We know, however, that the mind is capable of understanding these matters in all their complexity and in all their simplicity. A ball flying through the air is responding to the force and direction with which it was thrown, the action of gravity, the friction of the air which it must expend its energy on overcoming, the turbulence of the air around its surface, and the rate and direction of the ball’s spin.

And yet, someone who might have difficulty consciously trying to work out what 3 x 4 x 5 comes to would have no trouble in doing differential calculus and a whole host of related calculations so astoundingly fast that they can actually catch a flying ball. People who call this ‘instinct’ are merely giving the phenomenon a name, not explaining anything.

I think that the closest that human beings come to expressing our understanding of these natural complexities is in music. It is the most abstract of the arts - it has no meaning or purpose other than to be itself.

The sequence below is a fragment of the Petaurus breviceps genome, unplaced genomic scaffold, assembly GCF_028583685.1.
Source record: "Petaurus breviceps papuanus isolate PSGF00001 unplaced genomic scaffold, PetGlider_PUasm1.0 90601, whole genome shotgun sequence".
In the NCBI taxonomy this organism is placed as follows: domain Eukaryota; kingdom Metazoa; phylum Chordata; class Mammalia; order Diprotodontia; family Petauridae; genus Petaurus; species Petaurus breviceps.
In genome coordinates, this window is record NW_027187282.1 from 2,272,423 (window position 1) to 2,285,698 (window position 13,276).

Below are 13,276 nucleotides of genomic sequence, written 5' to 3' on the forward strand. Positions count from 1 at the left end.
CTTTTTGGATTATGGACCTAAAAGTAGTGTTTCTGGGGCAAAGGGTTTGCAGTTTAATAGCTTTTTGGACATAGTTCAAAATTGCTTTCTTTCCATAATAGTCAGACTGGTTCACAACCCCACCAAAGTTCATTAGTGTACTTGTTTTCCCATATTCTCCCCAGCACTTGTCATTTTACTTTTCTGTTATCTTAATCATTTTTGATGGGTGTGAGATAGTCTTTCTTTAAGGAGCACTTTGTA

Every single aspect of a piece of music can be represented by numbers. From the organisation of movements in a whole symphony, down through the patterns of pitch and rhythm that make up the melodies and harmonies, the dynamics that shape the performance, all the way down to the timbres of the notes themselves, their harmonics, the way they change over time, in short, all the elements of a noise that distinguish between the sound of one person piping on a piccolo and another one thumping a drum - all of these things can be expressed by patterns and hierarchies of numbers.

And in my experience the more internal relationships there are between the patterns of numbers at different levels of the hierarchy, however complex and subtle those relationships may be, the more satisfying and, well, whole, the music will seem to be.